Review a range of different assessment methods available and explain the ones you would use for your subject area. Evaluate the use of assessment methods in different contexts, including reference to initial assessment. Justify the type of assessment records you would complete and explain why.
Specify the assessment methods which are suitable for your subject area. I wrote this PTTLS essay according to my subject area and working environment (a training institution). Yours could be different, however, take my assessment methods as an example to help you complete your homework by conveying your own ideas in your own words.
The training institution publishes a variety of staff training programmes, which are often tailored to meet organisations’ needs, on its annual prospectus and website. The organising and grading of learning experience and the assessment & evaluation, which are proposed in (Taylor’s, 1949) curriculum model, are conducted internally and the trainer is given freedom of choosing suitable methods.
While the planning of assessments and identification of tasks depend on the desired outcome of the course (Bygate, Skeham and Swain, 2001), and although there is often a large amount of material to be delivered, my approach has been both pedagogical and andragogical for increasing the learning value and also for making the session interesting (Gravells, 2008).
An informal discussion is conducted on the day of commencement together with a brief written test containing certain criteria and a learning style test provided by the institution. The outcome of these assessments aids in evaluating skills, knowledge level of the subject and academic qualification, and gives an idea of a suitable delivery method (Gravells, 2008).
A register is set up before the commencement of the training programme and attendance is taken throughout the training to ensure students meet the minimum hours requirements and for H&S purposes. Personal details are noted down for the issuance of the course completion certificate, and records of the initial assessment are kept for monitoring progress and for evaluation purposes.
While paying attention to inclusion, I always encourage professional discussion for covering important areas of the course and for thorough understanding of the subject. And for monitoring the learning progress, when following the training cycle, I use two other formative methods, namely observation and probing questions matching the course outcome.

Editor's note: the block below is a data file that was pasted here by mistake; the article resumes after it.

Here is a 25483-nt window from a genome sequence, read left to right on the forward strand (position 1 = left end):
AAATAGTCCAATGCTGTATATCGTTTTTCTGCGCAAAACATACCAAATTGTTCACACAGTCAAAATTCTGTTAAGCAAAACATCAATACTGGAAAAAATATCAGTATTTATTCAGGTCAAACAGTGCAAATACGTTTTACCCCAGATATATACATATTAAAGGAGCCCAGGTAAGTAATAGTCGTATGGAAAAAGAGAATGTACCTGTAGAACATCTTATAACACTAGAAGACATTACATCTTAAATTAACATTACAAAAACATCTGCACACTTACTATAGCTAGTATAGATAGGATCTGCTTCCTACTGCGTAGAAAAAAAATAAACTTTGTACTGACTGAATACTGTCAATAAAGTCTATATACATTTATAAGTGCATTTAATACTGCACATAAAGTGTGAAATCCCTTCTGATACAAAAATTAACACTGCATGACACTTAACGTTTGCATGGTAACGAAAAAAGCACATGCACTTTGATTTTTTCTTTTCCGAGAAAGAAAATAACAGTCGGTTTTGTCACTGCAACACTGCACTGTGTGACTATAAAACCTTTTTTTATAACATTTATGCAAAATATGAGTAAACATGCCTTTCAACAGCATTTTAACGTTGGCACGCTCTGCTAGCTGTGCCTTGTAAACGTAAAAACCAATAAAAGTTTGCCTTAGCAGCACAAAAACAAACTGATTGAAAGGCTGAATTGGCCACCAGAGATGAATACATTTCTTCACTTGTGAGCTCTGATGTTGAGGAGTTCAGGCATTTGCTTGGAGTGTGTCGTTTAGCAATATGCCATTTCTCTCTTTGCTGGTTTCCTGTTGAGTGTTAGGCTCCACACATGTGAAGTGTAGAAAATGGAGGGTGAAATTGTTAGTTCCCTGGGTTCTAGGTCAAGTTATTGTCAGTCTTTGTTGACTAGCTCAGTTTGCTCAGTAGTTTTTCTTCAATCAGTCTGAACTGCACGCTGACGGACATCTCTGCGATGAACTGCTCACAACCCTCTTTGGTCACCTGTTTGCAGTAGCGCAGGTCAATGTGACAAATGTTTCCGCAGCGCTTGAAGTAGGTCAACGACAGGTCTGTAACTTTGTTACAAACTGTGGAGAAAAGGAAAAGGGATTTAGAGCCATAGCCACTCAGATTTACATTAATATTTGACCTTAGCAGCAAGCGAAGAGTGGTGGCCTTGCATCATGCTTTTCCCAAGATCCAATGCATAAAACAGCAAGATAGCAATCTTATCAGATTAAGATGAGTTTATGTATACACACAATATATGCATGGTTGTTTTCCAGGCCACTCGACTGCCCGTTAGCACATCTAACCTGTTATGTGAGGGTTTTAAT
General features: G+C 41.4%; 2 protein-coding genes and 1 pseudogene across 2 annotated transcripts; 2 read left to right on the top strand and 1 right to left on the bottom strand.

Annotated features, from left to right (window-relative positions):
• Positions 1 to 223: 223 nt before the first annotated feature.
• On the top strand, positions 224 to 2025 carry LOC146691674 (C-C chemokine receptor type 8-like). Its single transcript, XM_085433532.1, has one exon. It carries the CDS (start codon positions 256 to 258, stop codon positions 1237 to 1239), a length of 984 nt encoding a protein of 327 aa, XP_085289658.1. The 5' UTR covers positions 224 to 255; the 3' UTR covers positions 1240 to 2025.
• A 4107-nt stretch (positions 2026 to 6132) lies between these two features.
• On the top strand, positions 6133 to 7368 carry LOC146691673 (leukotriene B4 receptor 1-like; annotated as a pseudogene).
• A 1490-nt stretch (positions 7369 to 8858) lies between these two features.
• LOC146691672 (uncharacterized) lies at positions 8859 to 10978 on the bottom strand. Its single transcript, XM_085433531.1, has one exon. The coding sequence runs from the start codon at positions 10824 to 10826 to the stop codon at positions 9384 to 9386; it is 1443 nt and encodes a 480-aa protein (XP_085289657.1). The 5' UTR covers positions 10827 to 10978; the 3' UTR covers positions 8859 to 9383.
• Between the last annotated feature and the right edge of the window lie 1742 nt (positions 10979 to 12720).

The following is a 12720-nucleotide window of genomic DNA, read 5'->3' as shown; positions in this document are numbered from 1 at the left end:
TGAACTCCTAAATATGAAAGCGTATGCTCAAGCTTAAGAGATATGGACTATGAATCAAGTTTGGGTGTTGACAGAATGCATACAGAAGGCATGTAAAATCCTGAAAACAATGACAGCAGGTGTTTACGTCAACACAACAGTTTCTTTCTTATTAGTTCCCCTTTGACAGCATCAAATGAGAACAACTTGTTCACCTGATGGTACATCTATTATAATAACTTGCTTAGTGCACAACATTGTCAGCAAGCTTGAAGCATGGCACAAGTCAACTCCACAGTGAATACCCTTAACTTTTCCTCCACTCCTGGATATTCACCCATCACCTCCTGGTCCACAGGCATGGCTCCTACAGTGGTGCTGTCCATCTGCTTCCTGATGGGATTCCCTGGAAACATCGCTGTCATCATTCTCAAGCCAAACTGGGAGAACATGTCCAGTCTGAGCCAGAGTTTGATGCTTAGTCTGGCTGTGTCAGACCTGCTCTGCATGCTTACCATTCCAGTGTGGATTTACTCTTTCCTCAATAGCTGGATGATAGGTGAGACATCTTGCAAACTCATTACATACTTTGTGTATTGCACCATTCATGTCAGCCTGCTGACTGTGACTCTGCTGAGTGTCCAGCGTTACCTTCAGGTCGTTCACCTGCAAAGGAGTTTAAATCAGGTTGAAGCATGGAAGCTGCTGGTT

And to help learners digest the subject and later recall the information, I use the ‘one-sentence summary’ technique at the end of each topic by asking learners to summarise in their own words what was learned. Their responses which are gradable indicate the learners’ proficiency. If time allows, other assessment methods could be used such as report writing for self-assessment, application card technique and learning journals for ascertaining the learner’s ability in applying theory in the real-world.
Accurate records of observations, assessments and discussions are maintained throughout the training for tracking contribution, setting goals, planning and organising the learning environment for each learner, and for validating the programme. In their report, Maxim and Five (1997) state “Keeping track of our students with classroom observations and systematic notes yields information that cannot possibly be gleaned from a traditional checklist, report card, or standardized test”.
The summative assessment is usually carried out on the final day through a case study (holistic) and an exercise to evaluate the real-world application of what has been learned and to ensure the aims of the course have been met. While activists and pragmatists enjoy the case study session, these assessment records assist in tracking progress and serve as evidence of the learner’s contribution.
Finally, a questionnaire is completed by the learners to give feedback on the quality of the delivery and assessments, trainer’s ability, group contribution, inclusion and the learner’s extent of satisfaction. The feedback and records of assessments, discussions and attendance help in writing the final report which is addressed to the learner’s training manager and help in verifying the success of the training programme. Of course records are kept confidential according to the data protection act.